A new analysis by Trepp and CompStak raises the question of whether the office segment of CRE is facing a now-cliched perfect storm metaphor. The three dangers that could unite are office loan maturities, large lease expirations, and low space demand.
Said another way, it comes down to inflation and the end of easy money, worry about corporate financial performance, and the desire of working people to control more of their lives.
The report says that by the end of 2424, $40.47 billion in loans — that’s 353 loans backed by 583 office properties — and 56% are floating rate with an average remaining term of over 10 months and all with extension options of 29 months.
These are spread across 11 metros: New York-Newark-Jersey City; San Francisco-Oakland-Hayward; Los Angeles-Long Beach-Anaheim; Chicago-Naperville-Elgin; Boston-Cambridge-Newton; Washington, D.C-Arlington-Alexandria; Houston-The Woodlands-Sugarland; Dallas-Fort Worth-Arlington; San Diego-Carlsbad; Atlanta-Sandy Springs-Roswell; and Phoenix-Mesa-Scottsdale.
The list is by current outstanding balance, from $15.72 billion to $420 million. Refinancing means stepping in at much higher rates than a few years ago, which means higher interest and probably lenders who have tightened up on leverage. The process will not only cost more over time, but likely require injections of equity.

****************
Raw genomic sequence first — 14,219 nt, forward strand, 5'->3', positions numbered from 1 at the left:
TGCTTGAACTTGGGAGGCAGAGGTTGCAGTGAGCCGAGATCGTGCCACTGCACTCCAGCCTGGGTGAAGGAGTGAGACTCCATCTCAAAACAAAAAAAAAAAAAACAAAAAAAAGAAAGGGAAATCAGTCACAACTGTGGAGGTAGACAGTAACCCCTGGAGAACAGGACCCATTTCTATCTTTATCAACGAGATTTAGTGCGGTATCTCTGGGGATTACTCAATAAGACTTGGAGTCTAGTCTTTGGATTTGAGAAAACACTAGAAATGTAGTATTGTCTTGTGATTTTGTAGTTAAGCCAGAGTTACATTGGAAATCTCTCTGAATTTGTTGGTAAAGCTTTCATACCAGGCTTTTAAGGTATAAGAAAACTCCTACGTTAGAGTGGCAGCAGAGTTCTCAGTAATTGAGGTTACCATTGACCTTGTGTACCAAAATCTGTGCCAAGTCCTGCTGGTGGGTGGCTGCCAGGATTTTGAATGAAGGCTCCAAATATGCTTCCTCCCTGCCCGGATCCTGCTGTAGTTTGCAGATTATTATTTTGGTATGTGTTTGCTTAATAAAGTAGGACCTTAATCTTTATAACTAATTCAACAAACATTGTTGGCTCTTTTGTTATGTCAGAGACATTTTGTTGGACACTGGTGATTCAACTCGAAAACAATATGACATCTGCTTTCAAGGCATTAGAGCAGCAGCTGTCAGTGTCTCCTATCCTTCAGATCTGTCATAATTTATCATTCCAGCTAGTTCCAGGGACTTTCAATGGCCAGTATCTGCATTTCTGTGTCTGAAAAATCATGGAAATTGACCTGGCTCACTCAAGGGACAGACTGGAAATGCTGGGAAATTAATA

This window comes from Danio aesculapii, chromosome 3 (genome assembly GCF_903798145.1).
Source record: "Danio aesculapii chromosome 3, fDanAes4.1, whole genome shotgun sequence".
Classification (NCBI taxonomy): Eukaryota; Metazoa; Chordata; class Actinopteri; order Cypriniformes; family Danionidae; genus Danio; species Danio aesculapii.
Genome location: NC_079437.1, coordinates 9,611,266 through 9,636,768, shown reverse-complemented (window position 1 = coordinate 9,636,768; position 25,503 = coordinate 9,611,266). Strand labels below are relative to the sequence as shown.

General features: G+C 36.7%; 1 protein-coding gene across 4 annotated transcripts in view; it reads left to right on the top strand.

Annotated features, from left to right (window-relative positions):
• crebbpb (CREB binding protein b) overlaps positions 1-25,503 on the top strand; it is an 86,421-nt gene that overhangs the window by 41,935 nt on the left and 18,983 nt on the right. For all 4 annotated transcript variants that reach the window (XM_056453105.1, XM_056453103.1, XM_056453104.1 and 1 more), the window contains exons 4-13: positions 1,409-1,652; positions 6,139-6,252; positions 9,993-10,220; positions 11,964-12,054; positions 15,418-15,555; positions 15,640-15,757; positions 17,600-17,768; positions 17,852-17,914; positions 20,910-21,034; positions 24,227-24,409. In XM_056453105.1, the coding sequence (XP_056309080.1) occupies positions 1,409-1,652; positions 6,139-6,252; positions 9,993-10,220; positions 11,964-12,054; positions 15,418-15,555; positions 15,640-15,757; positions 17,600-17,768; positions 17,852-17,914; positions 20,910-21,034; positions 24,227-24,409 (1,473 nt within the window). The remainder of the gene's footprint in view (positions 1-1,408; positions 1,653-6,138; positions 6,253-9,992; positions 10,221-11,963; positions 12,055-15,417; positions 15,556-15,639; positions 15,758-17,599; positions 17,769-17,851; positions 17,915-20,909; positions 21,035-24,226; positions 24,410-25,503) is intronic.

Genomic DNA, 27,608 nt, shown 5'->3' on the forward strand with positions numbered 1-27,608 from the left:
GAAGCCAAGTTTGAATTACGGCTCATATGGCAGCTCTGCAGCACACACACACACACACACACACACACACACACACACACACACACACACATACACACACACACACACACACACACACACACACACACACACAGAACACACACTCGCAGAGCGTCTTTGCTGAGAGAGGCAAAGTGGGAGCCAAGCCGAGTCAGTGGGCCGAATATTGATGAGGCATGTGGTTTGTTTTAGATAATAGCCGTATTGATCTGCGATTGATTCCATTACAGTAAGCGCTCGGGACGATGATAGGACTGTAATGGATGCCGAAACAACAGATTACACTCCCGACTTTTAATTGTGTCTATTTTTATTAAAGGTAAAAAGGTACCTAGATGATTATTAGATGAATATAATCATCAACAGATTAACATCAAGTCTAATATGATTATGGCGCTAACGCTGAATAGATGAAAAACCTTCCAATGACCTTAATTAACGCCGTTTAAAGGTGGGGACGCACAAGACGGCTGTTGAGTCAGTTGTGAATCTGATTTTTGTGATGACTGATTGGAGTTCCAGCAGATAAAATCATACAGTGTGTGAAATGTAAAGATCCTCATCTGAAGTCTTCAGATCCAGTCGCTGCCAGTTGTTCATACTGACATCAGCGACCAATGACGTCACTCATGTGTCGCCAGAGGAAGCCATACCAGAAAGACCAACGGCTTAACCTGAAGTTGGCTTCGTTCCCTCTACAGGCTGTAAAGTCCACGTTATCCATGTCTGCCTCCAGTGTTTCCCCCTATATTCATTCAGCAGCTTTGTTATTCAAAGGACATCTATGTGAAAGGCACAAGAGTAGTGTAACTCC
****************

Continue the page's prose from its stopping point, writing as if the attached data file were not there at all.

Some additional complications are the state of major tenants. The average number of the top five tenants in these buildings with leases that expire within two years ranges from 0.73 in greater Boston to 1.93 in Dallas-Fort Worth. The average square footage expiring among those top five at the low end is 19,182 in Boston. The high end is 49,670 in and around Chicago.
This is already an uncomfortable position. Now add changes in office leasing. Average new lease terms are pretty close to where they were before the pandemic. Renewals in 2022 through Q3 were at 53.5 months, but that’s down almost 12% from 2019 and average renewal transactions are down 28.7% from 2019. The renewal figures have continued to fall since pre-pandemic. For Class B or older space, the situation is even worse, as many are on the way to becoming obsolete.
Put more succinctly, higher refinancing rates hurt debt service coverage ratios and, at a time when hiking rents is pretty difficult, that means tighter finances. Concern over the economy continues to mean companies want shorter renewals and may be looking at cutting space. The last part also means getting replacement tenants isn’t something to count on.
But, against all this is the point that Moody’s Analytics recently made, that utilization rates are improving because even with hybrid, the trend is for people to choose the middle of the week as when to be in the office. And when everyone comes in at the same time, cutting office space may not be viable, because companies must have capacity for peak appearance.